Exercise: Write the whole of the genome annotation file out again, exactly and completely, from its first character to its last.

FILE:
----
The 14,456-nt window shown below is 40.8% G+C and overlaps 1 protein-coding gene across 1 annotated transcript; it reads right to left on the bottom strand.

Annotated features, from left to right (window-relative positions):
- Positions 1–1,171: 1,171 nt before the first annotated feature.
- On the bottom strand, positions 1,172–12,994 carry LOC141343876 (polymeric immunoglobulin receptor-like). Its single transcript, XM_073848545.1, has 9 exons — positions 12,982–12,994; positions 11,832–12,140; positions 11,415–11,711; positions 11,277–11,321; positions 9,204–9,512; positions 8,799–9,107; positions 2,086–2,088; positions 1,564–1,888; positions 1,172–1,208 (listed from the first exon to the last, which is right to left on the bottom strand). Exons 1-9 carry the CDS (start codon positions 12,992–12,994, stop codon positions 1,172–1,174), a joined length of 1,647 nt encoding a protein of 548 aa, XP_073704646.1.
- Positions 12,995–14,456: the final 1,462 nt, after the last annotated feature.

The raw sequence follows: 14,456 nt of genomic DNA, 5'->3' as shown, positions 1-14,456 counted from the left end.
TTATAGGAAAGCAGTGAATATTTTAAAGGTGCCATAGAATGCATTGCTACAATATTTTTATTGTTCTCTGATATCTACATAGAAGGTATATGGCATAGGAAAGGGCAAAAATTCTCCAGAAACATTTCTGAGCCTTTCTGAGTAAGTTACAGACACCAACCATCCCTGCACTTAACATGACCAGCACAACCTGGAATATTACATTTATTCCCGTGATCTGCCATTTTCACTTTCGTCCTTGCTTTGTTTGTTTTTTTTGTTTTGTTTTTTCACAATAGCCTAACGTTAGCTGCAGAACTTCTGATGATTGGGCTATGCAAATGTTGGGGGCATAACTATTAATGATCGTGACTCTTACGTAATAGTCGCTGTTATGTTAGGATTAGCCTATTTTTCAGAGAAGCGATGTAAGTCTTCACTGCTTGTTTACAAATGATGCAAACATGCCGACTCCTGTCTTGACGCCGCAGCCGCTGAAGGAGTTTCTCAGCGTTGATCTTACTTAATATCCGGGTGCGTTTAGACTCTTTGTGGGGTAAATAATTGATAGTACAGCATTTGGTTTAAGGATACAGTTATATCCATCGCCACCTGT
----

The 14,456-nt window shown below is 40.8% G+C and overlaps 1 protein-coding gene across 1 annotated transcript; it reads right to left on the bottom strand.

Annotated features, from left to right (window-relative positions):
- Positions 1–1,171: 1,171 nt before the first annotated feature.
- On the bottom strand, positions 1,172–12,994 carry LOC141343876 (polymeric immunoglobulin receptor-like). Its single transcript, XM_073848545.1, has 9 exons — positions 12,982–12,994; positions 11,832–12,140; positions 11,415–11,711; positions 11,277–11,321; positions 9,204–9,512; positions 8,799–9,107; positions 2,086–2,088; positions 1,564–1,888; positions 1,172–1,208 (listed from the first exon to the last, which is right to left on the bottom strand). Exons 1-9 carry the CDS (start codon positions 12,992–12,994, stop codon positions 1,172–1,174), a joined length of 1,647 nt encoding a protein of 548 aa, XP_073704646.1.
- Positions 12,995–14,456: the final 1,462 nt, after the last annotated feature.

The raw sequence follows: 14,456 nt of genomic DNA, 5'->3' as shown, positions 1-14,456 counted from the left end.
TTATAGGAAAGCAGTGAATATTTTAAAGGTGCCATAGAATGCATTGCTACAATATTTTTATTGTTCTCTGATATCTACATAGAAGGTATATGGCATAGGAAAGGGCAAAAATTCTCCAGAAACATTTCTGAGCCTTTCTGAGTAAGTTACAGACACCAACCATCCCTGCACTTAACATGACCAGCACAACCTGGAATATTACATTTATTCCCGTGATCTGCCATTTTCACTTTCGTCCTTGCTTTGTTTGTTTTTTTTGTTTTGTTTTTTCACAATAGCCTAACGTTAGCTGCAGAACTTCTGATGATTGGGCTATGCAAATGTTGGGGGCATAACTATTAATGATCGTGACTCTTACGTAATAGTCGCTGTTATGTTAGGATTAGCCTATTTTTCAGAGAAGCGATGTAAGTCTTCACTGCTTGTTTACAAATGATGCAAACATGCCGACTCCTGTCTTGACGCCGCAGCCGCTGAAGGAGTTTCTCAGCGTTGATCTTACTTAATATCCGGGTGCGTTTAGACTCTTTGTGGGGTAAATAATTGATAGTACAGCATTTGGTTTAAGGATACAGTTATATCCATCGCCACCTGT